Expert opinion: A lower salary in return for Work From Home? It’s a legal minefield
Forcing staff to work from home for a lower salary will fall foul of UK employment law, says Malcolm Gregory of Royds Withy King
Staff at Google are being given the choice to work remotely on a permanent basis on a reduced salary. It is a move that is likely to be widely copied across many industry sectors.
But forcing staff to work from home for a lower salary will fall foul of UK employment law. Employers may also find themselves facing claims for discrimination from staff who are less able to commute.
Employers cannot change the terms and conditions of an employment contract without first gaining consent from staff, and it is important to note that Google is not forcing staff to accept a lower salary to work remotely on a permanent basis.
It seems as though Google employees are being given a choice and can continue to commute into its offices and remain on the same salaries.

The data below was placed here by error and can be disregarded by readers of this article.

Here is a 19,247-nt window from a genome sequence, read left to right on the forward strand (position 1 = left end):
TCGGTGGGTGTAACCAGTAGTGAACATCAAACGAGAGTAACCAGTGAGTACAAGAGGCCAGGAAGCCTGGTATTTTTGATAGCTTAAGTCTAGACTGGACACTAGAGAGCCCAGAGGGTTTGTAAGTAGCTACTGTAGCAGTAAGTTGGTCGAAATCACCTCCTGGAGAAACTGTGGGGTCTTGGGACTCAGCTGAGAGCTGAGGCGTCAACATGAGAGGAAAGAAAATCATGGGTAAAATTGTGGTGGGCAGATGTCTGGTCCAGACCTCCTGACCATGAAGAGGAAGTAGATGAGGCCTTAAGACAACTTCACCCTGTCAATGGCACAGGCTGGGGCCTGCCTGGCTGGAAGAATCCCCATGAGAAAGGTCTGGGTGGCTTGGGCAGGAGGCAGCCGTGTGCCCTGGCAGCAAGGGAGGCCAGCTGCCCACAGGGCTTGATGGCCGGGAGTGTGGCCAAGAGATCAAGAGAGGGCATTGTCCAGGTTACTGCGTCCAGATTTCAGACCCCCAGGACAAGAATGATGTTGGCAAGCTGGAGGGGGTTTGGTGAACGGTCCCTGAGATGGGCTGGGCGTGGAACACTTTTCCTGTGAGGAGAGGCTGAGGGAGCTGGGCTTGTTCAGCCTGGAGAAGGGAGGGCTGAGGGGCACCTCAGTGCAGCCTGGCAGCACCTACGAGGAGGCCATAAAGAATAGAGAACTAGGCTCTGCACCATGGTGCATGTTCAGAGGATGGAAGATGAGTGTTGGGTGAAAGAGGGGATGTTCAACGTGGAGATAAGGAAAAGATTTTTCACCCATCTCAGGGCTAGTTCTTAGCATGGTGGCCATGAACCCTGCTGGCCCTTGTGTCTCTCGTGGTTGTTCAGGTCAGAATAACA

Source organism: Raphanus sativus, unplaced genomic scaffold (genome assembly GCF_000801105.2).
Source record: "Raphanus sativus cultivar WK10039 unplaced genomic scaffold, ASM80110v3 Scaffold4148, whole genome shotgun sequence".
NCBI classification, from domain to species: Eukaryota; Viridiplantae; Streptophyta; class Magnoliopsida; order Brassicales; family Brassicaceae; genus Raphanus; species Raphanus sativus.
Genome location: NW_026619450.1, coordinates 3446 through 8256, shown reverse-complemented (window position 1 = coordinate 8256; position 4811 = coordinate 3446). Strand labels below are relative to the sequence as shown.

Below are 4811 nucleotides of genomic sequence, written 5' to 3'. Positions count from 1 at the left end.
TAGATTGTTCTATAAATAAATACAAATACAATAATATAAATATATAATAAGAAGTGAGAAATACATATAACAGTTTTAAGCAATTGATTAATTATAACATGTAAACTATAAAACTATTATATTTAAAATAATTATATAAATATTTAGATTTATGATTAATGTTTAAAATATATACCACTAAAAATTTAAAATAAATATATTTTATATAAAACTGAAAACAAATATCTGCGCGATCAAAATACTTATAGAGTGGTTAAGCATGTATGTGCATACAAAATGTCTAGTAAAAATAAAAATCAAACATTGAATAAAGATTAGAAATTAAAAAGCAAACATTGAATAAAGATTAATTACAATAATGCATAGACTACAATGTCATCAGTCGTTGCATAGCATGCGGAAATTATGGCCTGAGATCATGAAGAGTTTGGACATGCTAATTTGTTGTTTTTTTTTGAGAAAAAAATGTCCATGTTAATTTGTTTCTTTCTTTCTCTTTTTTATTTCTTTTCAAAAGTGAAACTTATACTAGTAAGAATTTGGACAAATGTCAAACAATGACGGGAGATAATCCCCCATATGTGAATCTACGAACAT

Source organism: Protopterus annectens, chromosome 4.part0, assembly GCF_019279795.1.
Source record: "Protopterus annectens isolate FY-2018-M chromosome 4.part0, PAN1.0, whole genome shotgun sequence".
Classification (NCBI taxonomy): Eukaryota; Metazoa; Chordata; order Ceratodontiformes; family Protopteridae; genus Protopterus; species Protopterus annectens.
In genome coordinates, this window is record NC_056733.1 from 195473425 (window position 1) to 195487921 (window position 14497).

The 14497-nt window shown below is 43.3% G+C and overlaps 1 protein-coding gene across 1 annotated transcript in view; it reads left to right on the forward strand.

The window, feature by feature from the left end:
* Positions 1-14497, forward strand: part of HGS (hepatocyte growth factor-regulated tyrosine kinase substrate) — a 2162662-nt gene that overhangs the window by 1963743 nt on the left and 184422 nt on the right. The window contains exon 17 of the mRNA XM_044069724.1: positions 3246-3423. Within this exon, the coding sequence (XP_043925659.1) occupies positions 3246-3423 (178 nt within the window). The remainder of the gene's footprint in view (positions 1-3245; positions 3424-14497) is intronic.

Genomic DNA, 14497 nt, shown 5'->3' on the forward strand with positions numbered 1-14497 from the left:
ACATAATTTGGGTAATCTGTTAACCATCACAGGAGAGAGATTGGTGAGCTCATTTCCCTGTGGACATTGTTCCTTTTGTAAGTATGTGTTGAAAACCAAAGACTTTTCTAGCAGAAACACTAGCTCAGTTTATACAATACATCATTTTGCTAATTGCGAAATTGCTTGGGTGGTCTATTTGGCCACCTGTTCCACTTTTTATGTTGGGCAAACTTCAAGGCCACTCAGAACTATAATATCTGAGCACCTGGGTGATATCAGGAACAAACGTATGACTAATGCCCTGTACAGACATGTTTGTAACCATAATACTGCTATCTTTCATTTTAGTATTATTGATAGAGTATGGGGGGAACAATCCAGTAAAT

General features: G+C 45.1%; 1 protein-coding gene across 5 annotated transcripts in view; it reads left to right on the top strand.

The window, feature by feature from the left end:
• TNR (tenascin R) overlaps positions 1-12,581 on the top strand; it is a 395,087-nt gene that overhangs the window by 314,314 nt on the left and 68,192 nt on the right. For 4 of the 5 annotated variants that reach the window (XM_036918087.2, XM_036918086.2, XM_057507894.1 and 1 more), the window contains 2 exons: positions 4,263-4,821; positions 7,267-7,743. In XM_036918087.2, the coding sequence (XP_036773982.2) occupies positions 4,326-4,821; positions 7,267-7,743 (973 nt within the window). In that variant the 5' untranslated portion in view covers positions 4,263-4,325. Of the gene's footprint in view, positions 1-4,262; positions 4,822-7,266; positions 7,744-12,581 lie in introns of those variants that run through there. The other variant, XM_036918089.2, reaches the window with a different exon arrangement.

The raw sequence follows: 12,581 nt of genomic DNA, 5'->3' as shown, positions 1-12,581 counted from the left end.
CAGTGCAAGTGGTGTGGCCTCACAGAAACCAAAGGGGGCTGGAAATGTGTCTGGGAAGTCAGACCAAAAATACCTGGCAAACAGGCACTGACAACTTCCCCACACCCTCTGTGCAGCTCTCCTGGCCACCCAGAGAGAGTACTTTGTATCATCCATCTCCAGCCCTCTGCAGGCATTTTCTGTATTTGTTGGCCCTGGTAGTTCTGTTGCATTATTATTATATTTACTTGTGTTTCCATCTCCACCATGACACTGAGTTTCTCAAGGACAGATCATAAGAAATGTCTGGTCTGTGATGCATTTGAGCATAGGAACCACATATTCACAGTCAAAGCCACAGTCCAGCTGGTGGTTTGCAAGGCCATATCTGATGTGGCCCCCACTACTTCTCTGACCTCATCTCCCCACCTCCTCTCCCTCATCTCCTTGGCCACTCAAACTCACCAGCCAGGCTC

Whilst many employers, particularly banks and financial services businesses, have said they expect staff to work from their city offices, this carrot approach is interesting and one that is likely to be widely copied.
Staff who are not expected to commute, particularly into central London, are effectively being asked to waive their London weighting.
This is, however, an employment law minefield for businesses. If they want all staff to work from an office, they may face an increase in formal requests to work from home that cannot be ignored.
If they offer fully remote working and wish to reduce salaries, they will need to gain consent. That may not always be given.
And staff with protected characteristics under employment law – particularly, age, disability, and pregnancy – who find it challenging to commute, may believe they are victims of indirect discrimination and bring claims against their employer.
Employers are likely to continue to face challenges in recruiting and retaining good people – the war for talent is as ferocious as it has always been.
Do staff continue to pay city salaries with flexible working, or offer complete flexibility for a reduced salary in the hope to attract a more diverse workforce? The answer is far from clear.
Malcolm Gregory is a partner in the employment law team at Royds Withy King